From the onset of kindergarten we tell little boys how smart they are, how strong or athletic and how they will grow up to be brave, strong or even heroic.  We tell our little girls how pretty they are. We instill in them a different self value.  We perpetuate misogyny because we have been taught since toddlerhood to do so.  We begin to battle this invisible enemy by first exorcising it from ourselves and refusing to continue the cycle.  It is wonderful to tell your little girl she is beautiful.  But tell her what really makes her beautiful, aside from how she looks, her laughter, her kindness, her spirit and happiness, her creativity, her curiosity, her intellect, her power to be herself and speak her mind, her bravery and even her fear. She is beautiful. And she will, in turn, grow up with self confidence based on who she is rather than how she looks. Encourage her to be brave, face those fears and dare to live a bright life of her own, not one in the shadow as a servant.  She won’t be conceited, nor will she fear age, because age will bring more wisdom and more beauty, rather than its decline. We start here, then we take on the rest. Yes, there is more, much more, we can do to defeat this wolf in our midst, for he has mistaken us as sheep and we are not. Together, we can change everything.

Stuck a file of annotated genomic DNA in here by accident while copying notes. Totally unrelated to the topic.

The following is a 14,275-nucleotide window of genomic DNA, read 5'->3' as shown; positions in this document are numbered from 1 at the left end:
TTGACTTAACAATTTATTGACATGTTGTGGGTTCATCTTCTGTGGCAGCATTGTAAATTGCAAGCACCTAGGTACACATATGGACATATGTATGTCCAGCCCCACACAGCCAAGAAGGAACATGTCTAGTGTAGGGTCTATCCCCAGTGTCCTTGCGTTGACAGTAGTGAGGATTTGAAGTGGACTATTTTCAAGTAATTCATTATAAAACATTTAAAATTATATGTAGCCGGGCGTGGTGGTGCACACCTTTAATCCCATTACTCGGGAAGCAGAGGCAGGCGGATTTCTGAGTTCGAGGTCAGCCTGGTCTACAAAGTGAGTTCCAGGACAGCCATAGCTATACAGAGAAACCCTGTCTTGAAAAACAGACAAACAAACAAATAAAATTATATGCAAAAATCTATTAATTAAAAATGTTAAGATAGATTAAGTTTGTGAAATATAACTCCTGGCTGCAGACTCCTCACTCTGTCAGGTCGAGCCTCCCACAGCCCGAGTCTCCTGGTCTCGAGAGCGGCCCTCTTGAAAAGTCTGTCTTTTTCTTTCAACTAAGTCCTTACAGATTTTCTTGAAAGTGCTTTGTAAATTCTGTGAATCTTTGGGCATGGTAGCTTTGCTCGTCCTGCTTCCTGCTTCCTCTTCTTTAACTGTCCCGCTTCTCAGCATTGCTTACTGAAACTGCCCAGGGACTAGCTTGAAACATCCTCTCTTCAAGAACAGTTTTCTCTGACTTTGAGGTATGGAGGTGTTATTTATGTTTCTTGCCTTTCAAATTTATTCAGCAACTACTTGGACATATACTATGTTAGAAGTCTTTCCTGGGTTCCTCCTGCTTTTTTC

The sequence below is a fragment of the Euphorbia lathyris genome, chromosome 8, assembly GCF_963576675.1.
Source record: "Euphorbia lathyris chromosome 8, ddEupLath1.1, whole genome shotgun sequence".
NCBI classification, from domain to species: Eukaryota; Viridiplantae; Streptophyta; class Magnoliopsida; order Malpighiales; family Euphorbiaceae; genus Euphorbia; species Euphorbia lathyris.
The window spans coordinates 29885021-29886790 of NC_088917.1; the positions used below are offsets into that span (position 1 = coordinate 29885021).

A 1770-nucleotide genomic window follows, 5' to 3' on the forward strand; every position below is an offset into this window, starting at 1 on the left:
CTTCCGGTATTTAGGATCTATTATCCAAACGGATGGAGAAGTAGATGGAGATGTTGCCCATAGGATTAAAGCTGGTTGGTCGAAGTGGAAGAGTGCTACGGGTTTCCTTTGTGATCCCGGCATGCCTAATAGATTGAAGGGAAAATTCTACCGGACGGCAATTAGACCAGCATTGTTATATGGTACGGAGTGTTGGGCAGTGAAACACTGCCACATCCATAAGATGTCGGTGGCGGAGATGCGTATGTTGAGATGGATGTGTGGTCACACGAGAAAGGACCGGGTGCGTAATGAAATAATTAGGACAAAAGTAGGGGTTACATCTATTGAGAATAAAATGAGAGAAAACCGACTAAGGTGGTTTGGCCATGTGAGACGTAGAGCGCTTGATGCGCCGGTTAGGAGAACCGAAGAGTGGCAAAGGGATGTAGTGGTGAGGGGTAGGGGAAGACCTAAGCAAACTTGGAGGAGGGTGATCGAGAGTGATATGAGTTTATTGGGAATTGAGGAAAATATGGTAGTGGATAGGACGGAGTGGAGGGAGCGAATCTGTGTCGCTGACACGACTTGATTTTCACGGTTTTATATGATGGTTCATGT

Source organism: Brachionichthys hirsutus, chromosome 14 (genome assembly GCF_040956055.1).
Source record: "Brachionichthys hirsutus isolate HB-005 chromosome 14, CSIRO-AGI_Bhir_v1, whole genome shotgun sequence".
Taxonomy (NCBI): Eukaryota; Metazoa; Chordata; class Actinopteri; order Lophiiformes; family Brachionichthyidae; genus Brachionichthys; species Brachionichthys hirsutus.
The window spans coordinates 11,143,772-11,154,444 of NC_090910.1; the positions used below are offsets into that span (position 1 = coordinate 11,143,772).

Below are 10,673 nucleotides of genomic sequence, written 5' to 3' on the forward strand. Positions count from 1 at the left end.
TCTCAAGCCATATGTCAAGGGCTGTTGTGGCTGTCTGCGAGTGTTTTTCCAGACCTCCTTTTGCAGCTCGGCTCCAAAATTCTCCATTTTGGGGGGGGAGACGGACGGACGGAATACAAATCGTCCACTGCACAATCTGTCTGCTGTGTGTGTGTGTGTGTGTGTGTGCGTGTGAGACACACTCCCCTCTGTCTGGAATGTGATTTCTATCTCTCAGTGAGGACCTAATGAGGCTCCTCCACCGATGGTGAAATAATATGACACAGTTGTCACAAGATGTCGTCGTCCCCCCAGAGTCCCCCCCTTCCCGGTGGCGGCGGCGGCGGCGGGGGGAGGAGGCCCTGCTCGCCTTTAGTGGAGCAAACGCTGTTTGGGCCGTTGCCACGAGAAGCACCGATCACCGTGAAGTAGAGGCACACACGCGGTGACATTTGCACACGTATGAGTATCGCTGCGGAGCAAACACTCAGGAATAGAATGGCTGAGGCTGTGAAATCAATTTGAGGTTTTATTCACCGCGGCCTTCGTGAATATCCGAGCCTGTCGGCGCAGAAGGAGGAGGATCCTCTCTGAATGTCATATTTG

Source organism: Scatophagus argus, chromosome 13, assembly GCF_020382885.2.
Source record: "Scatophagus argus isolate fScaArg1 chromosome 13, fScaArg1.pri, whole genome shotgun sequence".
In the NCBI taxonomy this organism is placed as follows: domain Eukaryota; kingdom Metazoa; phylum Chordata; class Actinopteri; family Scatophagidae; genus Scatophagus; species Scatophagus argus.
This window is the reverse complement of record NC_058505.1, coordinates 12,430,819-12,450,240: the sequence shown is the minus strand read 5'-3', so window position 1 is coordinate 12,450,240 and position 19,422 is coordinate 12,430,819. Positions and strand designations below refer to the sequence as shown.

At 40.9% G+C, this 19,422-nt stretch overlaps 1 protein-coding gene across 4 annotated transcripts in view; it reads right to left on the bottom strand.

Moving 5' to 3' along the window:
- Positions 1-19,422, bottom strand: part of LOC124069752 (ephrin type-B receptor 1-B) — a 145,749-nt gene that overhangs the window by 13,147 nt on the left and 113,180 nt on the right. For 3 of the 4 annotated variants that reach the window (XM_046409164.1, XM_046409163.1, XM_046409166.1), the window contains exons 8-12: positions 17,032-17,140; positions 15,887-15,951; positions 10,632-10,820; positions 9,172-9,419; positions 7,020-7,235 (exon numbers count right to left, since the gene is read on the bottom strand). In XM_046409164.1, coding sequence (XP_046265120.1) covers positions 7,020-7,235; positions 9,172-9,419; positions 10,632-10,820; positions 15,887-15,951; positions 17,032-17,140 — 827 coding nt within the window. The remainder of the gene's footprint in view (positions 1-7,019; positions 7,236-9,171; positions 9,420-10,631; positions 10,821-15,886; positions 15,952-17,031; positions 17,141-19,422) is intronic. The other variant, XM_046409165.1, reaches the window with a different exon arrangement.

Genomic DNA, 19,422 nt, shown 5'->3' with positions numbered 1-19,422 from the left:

We will take on another opponent to our freedom in the next installment of this blog series on misogyny. We are One Woman, One World.

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Ann Lavendar is an author of Children's books, Historical Fiction, Fantasy, Poetry, and Creative Nonfiction. She lives in Southern California with her family and fur babies and enjoys the mountain views from her writing habitat. She is a Texas Tech Alumni. Guns up! Ann has worked in the industry more than two decades with publications in magazines, newspapers, and textbooks world wide and multiple books available in print and eBook formats. She organized youth writing programs and conferences in West Texas and was the third director of the Write Right Critique Group, located in Lubbock, Texas, an organization recognized by and featured in Writers' Digest. She has also worked as an editor, including presently with LeeLoo Publishing. She has been the Literacy Day featured author for Sam's Club and Walmart and has been an invited speaker and taught workshops at multiple writers' conventions. Ann taught creative writing for adults as part of the community outreach program. Check out her work day blog Daily Write! right here on goodreads! Ann Lavendar also is an avid supporter of equal and civil rights, pushing awareness, calls to action, and encouraging legislative development in the United States and abroad. Her blog, Lavendar Thoughts, tackles issues which have direct impact on the progress of civil and human rights. She believes every person has the right to grow to their full and best potential.